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Literature Study GuidesMy ÁntoniaBook 1 Chapters 8 9 Summary

My Ántonia | Study Guide

Willa Cather

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My Ántonia | Book 1, Chapters 8–9 : The Shimerdas | Summary



Book 1, Chapter 8

Peter confides in Mr. Shimerda that he is deeply in debt to Wick Cutter, a cruel lender from Black Hawk. Pavel injures himself working and is relegated to bed, coughing up blood. Peter says Pavel is deathly ill and wants to speak to Mr. Shimerda. Jim accompanies Mr. Shimerda and Ántonia to the Russians' home. They find Pavel breathing with difficulty, moaning. When coyotes howl outside, Pavel becomes frantic, speaking rapidly to Mr. Shimerda. Ántonia translates his story to Jim. When Peter and Pavel lived in Russia they were groomsmen for a friend's wedding. Late at night the wedding guests were driving home when a large pack of wolves began to chase the six sledges. One by one each group of humans was overtaken and devoured by the wolves until Peter and Pavel, driving the bride and groom, were the only ones left, and the wolves were closing in. Pavel tried to convince the groom to throw his bride overboard to lighten the load, but when he refused, Pavel knocked both the groom and his bride out of the sledge to their deaths. Peter and Pavel were the only people to survive, but they became complete outcasts, eventually leaving the country. A few days after confessing the story to Mr. Shimerda, Pavel dies. Peter sells all of their belongings and leaves town. Jim and Ántonia keep the story of the wolves between them as sacred.

Book 1, Chapter 9

Winter arrives, and Jim uses a sled Otto made to take Ántonia and Yulka for a drive to Peter and Pavel's old house, searching for landmarks to guide the way as the prairie is covered in snow. The ride back gets bitterly cold as the sun sets, and Jim races home only to come down with "quinsy" (a sickness relating to the tonsils) the next day.

Life is pleasant inside the Burden home in wintertime. There is plenty to eat and cozy evenings around the fire. Otto tells stories about his various jobs out West including miner, stage-driver, and cowboy. He shares the story about his journey to America from Austria. He had been asked by a relative to accompany a woman who was traveling with her children to meet her husband in Chicago. She was pregnant, and the other passengers on the boat looked at Otto with interest and disapproval as her pregnancy progressed, and she gave birth unexpectedly to triplets. The woman's husband seemed to blame Otto, too, when he met his wife and many more children than he had anticipated. Mrs. Burden laughs at the story and assures Otto of the Lord's blessing for his good deed.


In both chapters the author includes illnesses which are now treatable but which were often fatal at the time. The respiratory symptoms the author describes as afflicting Pavel, including coughing up blood, are most likely attributed to tuberculosis, also known as TB—a bacterial infection of the lungs. Vaccines for tuberculosis are now standard in many countries, and infections can be treated with antibiotics. Without such treatment, tuberculosis was nearly always fatal, as it was in Pavel's case, and indeed still kills millions worldwide every year. Quinsy, which sickens Jim after his ride in the snow and bitter cold with the Shimerda girls, is a throat abscess which can result from untreated tonsillitis. It too can be treated by antibiotics which were unavailable at the time of the novel. Jim was again lucky to survive.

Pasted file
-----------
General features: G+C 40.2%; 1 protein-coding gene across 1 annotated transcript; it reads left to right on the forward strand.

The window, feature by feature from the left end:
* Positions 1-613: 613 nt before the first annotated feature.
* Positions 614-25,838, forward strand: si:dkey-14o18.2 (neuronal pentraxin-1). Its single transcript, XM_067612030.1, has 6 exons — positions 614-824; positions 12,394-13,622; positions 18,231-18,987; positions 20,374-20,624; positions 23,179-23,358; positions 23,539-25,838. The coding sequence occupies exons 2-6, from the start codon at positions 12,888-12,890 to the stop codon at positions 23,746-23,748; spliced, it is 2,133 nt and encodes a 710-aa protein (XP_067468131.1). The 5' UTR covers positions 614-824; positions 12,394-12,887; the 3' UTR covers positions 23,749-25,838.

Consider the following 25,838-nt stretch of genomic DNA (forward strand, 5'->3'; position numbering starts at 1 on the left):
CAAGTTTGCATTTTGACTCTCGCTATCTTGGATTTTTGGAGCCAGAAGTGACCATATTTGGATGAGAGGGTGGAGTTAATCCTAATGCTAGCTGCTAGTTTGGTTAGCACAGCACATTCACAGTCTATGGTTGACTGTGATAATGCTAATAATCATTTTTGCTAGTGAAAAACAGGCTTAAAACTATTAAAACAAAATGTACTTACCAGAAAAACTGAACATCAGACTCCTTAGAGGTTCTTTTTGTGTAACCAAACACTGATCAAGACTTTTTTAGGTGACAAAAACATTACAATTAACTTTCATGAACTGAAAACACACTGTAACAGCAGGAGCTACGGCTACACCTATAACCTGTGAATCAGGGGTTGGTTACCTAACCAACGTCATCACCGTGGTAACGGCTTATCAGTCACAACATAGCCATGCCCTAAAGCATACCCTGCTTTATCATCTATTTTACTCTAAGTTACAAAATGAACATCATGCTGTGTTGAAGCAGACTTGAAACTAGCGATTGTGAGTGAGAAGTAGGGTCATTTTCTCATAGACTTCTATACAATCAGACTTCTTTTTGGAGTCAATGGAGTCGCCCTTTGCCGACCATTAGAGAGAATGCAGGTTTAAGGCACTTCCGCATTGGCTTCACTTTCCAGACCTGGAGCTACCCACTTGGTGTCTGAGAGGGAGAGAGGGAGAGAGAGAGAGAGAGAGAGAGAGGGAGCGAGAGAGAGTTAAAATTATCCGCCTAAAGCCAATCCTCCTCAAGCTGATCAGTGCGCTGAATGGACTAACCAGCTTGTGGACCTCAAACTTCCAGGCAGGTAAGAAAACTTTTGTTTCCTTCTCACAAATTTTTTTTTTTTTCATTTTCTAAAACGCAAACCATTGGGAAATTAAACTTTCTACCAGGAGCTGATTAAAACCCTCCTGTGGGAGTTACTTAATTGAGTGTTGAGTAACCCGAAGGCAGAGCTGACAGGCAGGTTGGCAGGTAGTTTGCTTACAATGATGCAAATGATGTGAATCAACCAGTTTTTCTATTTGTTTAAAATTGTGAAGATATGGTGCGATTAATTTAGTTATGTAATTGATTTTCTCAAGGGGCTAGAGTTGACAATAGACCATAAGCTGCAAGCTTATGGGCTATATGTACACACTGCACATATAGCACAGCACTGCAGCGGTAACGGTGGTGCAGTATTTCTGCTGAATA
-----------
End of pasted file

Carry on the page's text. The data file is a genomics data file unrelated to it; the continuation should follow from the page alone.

The story of the wolves in Chapter 8 is an example of the way Cather wove immigrant folklore into her work. The horrific tale of a wedding party devoured by a pack wolves is one of several stories in the novel that Cather thought she made up but her father actually remembered hearing from immigrants. Cather absorbed many of the tales which surrounded her in her childhood, and they often found their way into her work, initially without her recognition that they were not her own creation. The tale of the wolves, in particular, has its roots in the oral tradition of Nebraska immigrants, for example, although Cather may also have been inspired by a famous painting by Paul Powis or a poem on a similar subject titled "Ivan Ivanovitch." Like many authors, Cather used all of her life experiences as material for her novels.

In Chapter 9 the author shows readers how drastically winter transforms both the prairie itself and daily life for its inhabitants. The vast sea of waving grass is almost unrecognizable under a thick blanket of snow. Jim struggles to find any landmarks to make his way to Peter's old homestead. There are no longer any leisurely strolls home with Ántonia as they had enjoyed in autumn. They must hurry to avoid freezing to death, and even a quick afternoon trip sickens Jim. Life on the farm is much more domestic, as all members of the family, even the farmhands spend time inside for warmth, sharing stories around a fire. Winter focuses people—and the story—inside, where there are varying kinds of shelter from the deadly cold.

The author develops the character of Otto Fuchs further in Chapter 9. A skilled carpenter, Otto builds Jim a sled, but Otto also has a colorful past. He has held all manner of interesting jobs out West, which have given him a multitude of fascinating stories to tell. His good humor, work ethic, and kindness make him a valued member of the Burden household and someone for Jim to admire.

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